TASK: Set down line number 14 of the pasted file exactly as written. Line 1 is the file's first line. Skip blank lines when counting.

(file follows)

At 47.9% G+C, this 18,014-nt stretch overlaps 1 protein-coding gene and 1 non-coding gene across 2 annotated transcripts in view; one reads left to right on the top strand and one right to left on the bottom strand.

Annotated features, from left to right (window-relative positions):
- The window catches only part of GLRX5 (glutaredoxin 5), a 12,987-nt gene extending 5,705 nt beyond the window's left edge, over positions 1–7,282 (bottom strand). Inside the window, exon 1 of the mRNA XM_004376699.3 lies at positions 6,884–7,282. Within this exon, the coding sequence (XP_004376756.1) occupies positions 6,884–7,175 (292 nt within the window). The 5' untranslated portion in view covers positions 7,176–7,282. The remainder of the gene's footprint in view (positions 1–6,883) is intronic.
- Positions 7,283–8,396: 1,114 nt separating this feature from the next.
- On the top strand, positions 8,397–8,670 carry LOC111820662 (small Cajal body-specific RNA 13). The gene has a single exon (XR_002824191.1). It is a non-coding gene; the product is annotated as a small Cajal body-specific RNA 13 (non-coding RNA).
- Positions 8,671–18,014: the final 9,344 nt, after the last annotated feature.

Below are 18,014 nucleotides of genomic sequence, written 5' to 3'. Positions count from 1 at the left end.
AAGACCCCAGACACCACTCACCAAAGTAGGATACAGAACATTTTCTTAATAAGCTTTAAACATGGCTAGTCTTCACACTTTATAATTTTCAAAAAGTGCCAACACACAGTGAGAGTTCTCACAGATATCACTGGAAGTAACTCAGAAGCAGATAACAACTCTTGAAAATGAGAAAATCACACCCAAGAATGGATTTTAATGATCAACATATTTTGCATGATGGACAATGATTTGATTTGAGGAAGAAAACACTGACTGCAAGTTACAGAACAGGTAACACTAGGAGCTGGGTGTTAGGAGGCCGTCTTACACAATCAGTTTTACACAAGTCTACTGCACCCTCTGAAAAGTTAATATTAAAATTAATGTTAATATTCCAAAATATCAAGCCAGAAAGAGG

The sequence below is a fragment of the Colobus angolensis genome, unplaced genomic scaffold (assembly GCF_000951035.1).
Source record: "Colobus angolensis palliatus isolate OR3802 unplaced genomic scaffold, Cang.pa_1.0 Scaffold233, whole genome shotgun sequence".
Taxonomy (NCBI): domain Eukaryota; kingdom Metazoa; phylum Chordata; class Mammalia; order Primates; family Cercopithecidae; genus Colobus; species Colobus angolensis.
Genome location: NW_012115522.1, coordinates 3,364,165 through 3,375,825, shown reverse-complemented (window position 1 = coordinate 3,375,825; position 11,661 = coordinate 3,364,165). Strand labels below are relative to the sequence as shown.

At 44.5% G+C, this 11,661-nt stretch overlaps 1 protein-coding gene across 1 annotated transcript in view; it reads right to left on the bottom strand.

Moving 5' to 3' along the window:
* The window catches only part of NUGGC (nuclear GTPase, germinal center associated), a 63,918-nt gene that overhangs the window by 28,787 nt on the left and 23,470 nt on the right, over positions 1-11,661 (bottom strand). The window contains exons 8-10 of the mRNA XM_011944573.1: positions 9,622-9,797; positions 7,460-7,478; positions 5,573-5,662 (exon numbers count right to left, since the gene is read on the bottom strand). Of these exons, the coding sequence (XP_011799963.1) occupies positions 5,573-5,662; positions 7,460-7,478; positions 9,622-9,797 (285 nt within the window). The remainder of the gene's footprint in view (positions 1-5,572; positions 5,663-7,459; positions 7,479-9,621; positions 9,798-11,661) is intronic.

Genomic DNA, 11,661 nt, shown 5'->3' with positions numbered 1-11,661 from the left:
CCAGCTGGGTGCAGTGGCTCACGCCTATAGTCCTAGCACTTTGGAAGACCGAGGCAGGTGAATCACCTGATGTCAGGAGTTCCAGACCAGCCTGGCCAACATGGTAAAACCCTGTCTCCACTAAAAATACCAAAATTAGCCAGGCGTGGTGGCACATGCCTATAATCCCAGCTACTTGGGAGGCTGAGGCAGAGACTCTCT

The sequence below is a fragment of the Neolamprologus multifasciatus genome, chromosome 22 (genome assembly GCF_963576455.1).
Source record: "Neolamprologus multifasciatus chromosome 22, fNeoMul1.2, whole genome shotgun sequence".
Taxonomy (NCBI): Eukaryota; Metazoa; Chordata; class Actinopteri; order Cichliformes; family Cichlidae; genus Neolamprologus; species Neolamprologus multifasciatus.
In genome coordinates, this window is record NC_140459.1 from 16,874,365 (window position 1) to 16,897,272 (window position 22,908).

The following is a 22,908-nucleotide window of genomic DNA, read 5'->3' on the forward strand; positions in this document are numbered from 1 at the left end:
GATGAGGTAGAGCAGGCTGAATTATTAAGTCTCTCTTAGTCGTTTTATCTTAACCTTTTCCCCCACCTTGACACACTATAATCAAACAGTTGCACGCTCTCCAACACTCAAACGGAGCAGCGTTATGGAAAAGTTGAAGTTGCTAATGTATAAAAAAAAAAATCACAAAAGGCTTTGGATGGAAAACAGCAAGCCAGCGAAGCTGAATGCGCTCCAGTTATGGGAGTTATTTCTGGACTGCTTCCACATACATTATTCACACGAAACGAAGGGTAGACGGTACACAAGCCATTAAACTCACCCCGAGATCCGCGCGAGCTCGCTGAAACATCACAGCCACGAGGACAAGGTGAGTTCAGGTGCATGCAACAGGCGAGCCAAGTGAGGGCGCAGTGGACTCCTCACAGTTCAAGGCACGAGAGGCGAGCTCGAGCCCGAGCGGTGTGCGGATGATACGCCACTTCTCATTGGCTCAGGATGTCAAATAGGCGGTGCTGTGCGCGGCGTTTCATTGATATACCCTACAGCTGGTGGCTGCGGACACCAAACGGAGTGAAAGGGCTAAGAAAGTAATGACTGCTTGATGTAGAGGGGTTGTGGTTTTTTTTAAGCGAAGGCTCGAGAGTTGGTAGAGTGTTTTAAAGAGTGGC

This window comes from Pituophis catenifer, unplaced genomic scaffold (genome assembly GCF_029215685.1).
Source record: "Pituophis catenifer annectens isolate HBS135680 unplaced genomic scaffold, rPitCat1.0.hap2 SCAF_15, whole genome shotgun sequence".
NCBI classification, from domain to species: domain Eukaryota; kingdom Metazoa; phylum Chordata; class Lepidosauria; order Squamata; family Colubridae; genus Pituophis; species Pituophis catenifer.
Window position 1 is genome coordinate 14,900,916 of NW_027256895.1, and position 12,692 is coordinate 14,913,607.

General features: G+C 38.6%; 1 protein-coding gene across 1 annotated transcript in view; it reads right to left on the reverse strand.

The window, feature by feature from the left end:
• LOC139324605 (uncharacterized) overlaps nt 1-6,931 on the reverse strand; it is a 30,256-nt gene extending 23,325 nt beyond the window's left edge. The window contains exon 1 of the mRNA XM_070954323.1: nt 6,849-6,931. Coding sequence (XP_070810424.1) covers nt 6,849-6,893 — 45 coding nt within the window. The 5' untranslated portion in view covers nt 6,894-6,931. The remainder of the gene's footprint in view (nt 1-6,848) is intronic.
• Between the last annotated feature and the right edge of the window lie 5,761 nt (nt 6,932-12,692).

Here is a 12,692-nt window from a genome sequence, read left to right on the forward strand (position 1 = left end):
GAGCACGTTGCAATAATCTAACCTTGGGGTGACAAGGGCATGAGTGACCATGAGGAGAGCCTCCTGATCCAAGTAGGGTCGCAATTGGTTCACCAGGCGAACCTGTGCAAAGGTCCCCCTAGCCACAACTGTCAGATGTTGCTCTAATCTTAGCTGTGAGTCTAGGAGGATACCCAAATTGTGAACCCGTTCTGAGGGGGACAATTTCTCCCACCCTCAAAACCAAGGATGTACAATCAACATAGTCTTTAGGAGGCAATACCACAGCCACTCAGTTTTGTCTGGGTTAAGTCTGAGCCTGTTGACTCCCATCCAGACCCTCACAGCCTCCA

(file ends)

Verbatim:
Moving 5' to 3' along the window: